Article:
A Proven, Hands-On Approach for Students without a Strong Statistical Foundation. Since the best-selling first edition was published, there have been several prominent developments in the field of machine learning, including the increasing work on the statistical interpretations of machine learning algorithms. Unfortunately, computer science students without a strong statistical background often find it hard to get started in this area. Remedying this deficiency, Machine Learning: An Algorithmic Perspective, Second Edition helps students understand the algorithms of machine learning. It puts them on a path toward mastering the relevant mathematics and statistics as well as the necessary programming and experimentation.
As one of the most comprehensive machine learning texts around, this book does justice to the field’s incredible richness, but without losing sight of the unifying principles. Peter Flach’s clear, example-based approach begins by discussing how a spam filter works, which gives an immediate introduction to machine learning in action, with a minimum of technical fuss. Flach provides case studies of increasing complexity and variety with well-chosen examples and illustrations throughout. He covers a wide range of logical, geometric and statistical models and state-of-the-art topics such as matrix factorisation and ROC analysis. Particular attention is paid to the central role played by features. The use of established terminology is balanced with the introduction of new and useful concepts, and summaries of relevant background material are provided with pointers for revision if necessary. These features ensure Machine Learning will set a new standard as an introductory textbook.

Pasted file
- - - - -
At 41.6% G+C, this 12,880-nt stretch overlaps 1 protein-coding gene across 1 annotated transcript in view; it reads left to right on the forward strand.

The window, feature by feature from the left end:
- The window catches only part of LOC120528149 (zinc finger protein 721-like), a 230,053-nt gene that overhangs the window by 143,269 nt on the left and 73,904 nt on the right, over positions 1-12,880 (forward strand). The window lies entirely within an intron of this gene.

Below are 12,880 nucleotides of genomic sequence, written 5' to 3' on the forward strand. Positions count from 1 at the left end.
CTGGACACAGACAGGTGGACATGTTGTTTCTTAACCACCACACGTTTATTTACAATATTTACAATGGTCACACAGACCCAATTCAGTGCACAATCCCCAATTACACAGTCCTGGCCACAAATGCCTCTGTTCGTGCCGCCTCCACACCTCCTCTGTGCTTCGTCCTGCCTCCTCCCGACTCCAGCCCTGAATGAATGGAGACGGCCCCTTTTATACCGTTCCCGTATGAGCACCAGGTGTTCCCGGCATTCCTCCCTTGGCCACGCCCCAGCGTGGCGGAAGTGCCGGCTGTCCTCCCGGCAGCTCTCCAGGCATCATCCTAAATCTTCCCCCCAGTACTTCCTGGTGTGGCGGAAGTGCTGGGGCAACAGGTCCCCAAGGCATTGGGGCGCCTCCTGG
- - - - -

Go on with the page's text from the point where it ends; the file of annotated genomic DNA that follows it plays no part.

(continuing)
The use of pattern recognition and classification is fundamental to many of the automated electronic systems in use today. However, despite the existence of a number of notable books in the field, the subject remains very challenging, especially for the beginner. Pattern Recognition and Classification presents a comprehensive introduction to the core concepts involved in automated pattern recognition. It is designed to be accessible to newcomers from varied backgrounds, but it will also be useful to researchers and professionals in image and signal processing and analysis, and in computer vision. Fundamental concepts of supervised and unsupervised classification are presented in an informal, rather than axiomatic, treatment so that the reader can quickly acquire the necessary background for applying the concepts to real problems. More advanced topics, such as semi-supervised classification, combining clustering algorithms and relevance feedback are addressed in the later chapters.
A self-contained and coherent account of probabilistic techniques, covering: distance measures, kernel rules, nearest neighbour rules, Vapnik-Chervonenkis theory, parametric classification, and feature extraction. Each chapter concludes with problems and exercises to further the readers understanding. Both research workers and graduate students will benefit from this wide-ranging and up-to-date account of a fast- moving field.
The first edition, published in 1973, has become a classic reference in the field. Now with the second edition, readers will find information on key new topics such as neural networks and statistical pattern recognition, the theory of machine learning, and the theory of invariances. Also included are worked examples, comparisons between different methods, extensive graphics, expanded exercises and computer project topics. An Instructor’s Manual presenting detailed solutions to all the problems in the book is available from the Wiley editorial department.